Great Gift Ideas 2-2020

by Wenatchee Outdoors Staff

Editors Note: Click here to read part one of Great Gift Ideas for 2020.

Top the Splash Flash camping lantern and emergency flasher. Middle: the Zipka, a super compact, lightweight and functional headlamp from Petzl. Bottom: a best-value headlamp from Duracell with many lighting modes.

Petzl – Zipka Headlight ($30). Time for true confessions: We haven’t tested the latest-generation of the Zipka headlight. We have, however, been mightily impressed by the previous two generations of the light and believe the newest iteration is better still. The Zipka remains the lightest, most-compact headlight running off three AAA batteries (weight with batteries: 2.3oz). It achieves this status through its clever headband which is a self-adjusting, retractable cord rather than a bulky elastic strap. This feature makes all the difference in reducing the Zipka’s size and eliminating the tendency for headbands to tangle inside ditty bags and pockets. This makes the Zipka a perfect light for the Ten Essentials kit – it’s small enough to always be carried for unexpected emergencies, powerful enough to be useful when it is actually needed. The new Zipka is the same size, weight, and design of its predecessors but has a few improvements: the high beam now puts out 300 lumens rather than 200 lumens and the light now has a lock so it won’t turn on accidentally inside a pack. Besides AAA batteries, the Zipka also accepts the rechargeable lithium-ion Core Battery Pack ($30) that Petzl sells as an accessory—a desirable option for better cold-weather performance or if the light will be used as a staple for dark-hour training.

Escape Pro Bivvy Sack from SOL.   — hot stuff whether used to survive an unexpected night out or keep you warmer on a planned night out.

SOL – Escape Pro Bivvy Sack ($125). For long day trips into wild areas, whether by foot, bike or, skis, it’s important for groups and individuals to carry some survival supplies should injury, poor navigation, equipment failure, or poor conditions cause a benighting. An impressive performer in this arena is the Escape Pro Bivvy Sack. The sack is light enough (8 oz) that there’s little hesitation about including it in a hiking, climbing, mountain biking, or ski touring pack. Yet if a sprained ankle, tweaked knee, broken bike, or shattered ski results in an unplanned night under the stars, this waterproof-breathable sack made of Sympatex Reflexion fabric will keep one person fairly comfortable in temperatures that are at least 20 degrees F colder than what they could endure without the sack. We were impressed with how well the Escape Pro Bivvy conserved body heat, vented body moisture, and shed rain without leakage (seams are taped). Also, on cold-weather trips we found the Escape Pro Bivvy extended the comfort range of a sleeping bag about 15 degrees F and did so without producing condensation between the sack and the bag. Many pricier (and heavier) Gore-Tex bivvy sacks we’ve tested don’t breathe as well as the Escape Pro Bivvy. Note: If used this way, be aware that the Escape Pro Bivvy is not roomy enough to bring the sleeping pad inside the sack — keep the pad on the outside of your cocoon.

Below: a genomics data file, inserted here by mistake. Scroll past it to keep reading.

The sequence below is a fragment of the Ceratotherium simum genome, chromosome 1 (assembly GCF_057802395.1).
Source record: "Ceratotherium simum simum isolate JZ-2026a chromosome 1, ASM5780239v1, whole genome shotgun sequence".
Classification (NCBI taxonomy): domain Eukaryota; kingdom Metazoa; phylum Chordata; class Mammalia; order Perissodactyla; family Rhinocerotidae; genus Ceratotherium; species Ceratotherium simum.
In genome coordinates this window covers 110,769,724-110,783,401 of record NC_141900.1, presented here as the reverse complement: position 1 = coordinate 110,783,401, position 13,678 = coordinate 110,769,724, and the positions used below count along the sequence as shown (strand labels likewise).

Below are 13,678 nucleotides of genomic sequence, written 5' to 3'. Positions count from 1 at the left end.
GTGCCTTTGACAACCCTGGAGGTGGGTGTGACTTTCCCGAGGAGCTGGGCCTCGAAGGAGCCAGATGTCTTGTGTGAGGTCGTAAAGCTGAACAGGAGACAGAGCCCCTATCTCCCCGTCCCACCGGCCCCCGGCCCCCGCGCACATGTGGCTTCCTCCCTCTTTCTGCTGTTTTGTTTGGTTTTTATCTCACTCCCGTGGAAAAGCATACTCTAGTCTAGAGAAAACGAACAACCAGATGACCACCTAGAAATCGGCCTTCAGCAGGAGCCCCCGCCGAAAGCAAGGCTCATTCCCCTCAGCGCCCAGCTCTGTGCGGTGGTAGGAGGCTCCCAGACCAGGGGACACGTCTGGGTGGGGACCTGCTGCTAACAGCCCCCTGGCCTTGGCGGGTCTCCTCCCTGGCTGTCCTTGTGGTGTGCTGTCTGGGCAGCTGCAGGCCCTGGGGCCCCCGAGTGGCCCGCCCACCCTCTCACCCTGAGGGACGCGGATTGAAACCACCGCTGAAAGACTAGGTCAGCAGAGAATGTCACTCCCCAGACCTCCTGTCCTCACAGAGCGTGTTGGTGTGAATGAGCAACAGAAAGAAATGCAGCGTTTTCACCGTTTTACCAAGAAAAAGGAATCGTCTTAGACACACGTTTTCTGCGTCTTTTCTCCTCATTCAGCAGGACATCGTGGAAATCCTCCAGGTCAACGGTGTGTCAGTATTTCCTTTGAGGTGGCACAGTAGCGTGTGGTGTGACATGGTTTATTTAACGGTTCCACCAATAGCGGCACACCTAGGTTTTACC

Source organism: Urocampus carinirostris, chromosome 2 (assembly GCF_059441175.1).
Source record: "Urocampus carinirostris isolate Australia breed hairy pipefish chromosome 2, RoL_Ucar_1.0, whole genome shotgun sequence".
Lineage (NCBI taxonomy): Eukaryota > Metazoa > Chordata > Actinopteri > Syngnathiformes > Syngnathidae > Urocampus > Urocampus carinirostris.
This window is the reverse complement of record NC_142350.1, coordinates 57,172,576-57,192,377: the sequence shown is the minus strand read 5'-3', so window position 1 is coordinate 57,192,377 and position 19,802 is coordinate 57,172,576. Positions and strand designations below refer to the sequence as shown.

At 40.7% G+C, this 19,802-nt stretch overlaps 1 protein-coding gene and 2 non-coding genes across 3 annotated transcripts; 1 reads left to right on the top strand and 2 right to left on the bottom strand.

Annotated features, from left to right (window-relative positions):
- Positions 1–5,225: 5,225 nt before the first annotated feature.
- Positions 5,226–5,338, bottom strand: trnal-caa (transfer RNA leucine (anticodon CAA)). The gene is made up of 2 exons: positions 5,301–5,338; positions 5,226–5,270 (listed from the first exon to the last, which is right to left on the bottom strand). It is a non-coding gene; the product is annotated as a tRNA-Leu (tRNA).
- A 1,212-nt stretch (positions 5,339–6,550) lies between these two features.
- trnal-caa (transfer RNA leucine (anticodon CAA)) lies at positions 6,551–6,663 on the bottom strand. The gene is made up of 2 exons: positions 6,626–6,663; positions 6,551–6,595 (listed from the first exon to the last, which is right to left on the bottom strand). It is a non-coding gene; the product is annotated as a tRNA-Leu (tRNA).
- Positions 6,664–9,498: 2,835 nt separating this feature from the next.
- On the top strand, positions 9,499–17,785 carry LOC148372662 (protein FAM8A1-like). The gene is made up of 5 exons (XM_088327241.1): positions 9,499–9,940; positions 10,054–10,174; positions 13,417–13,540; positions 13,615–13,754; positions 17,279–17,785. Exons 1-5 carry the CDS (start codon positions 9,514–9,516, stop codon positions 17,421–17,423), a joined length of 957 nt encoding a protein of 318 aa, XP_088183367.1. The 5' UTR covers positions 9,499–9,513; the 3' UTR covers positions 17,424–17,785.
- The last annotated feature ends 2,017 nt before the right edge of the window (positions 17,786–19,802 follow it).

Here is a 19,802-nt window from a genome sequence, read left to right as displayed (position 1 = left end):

Outdoor Research’s Helium 2 Rain Jacket. Lightweight insurance for unexpected foul weather.

Outdoor Research – Helium Rain Jacket and Rain Pants ($159 & $119). In Central Washington we receive so much fair weather it’s easy to get complacent and remove rainpants and even rain coats from the pack after checking the weather forecast. This practice will eventually leave one ill-prepared for an unexpected and potentially dangerous turn in the weather. The waterproof-breathable Helium Rain Jacket (6.3 oz, $159) and Helium Rain Pants (6.7oz, $119) are the anecdote to this problem. These items are light enough that no one will sweat carrying them regardless of the forecast. Given that 13 ounces buys you full-body coverage from rain, wind, falling temperatures, and biting bugs, these items (or a facsimile) should be staples in the pack. On top of all this, the Diamond Fuse fabric (from Pertex) used in the jacket and pants is an excellent performer in breathability and waterproofness. It’s also supple and moves nicely with the body. In our experience no storm wear keeps you completely comfortable when conditions get truly nasty and/or when you’re exercising hard. Either some seepage from shoulder pads or sweat is going to dampen your spirits a bit. That being said, these two items will keep you safe and fairly comfortable when the Central Washington skies spill and you hustle to reach camp (or get back to the car!).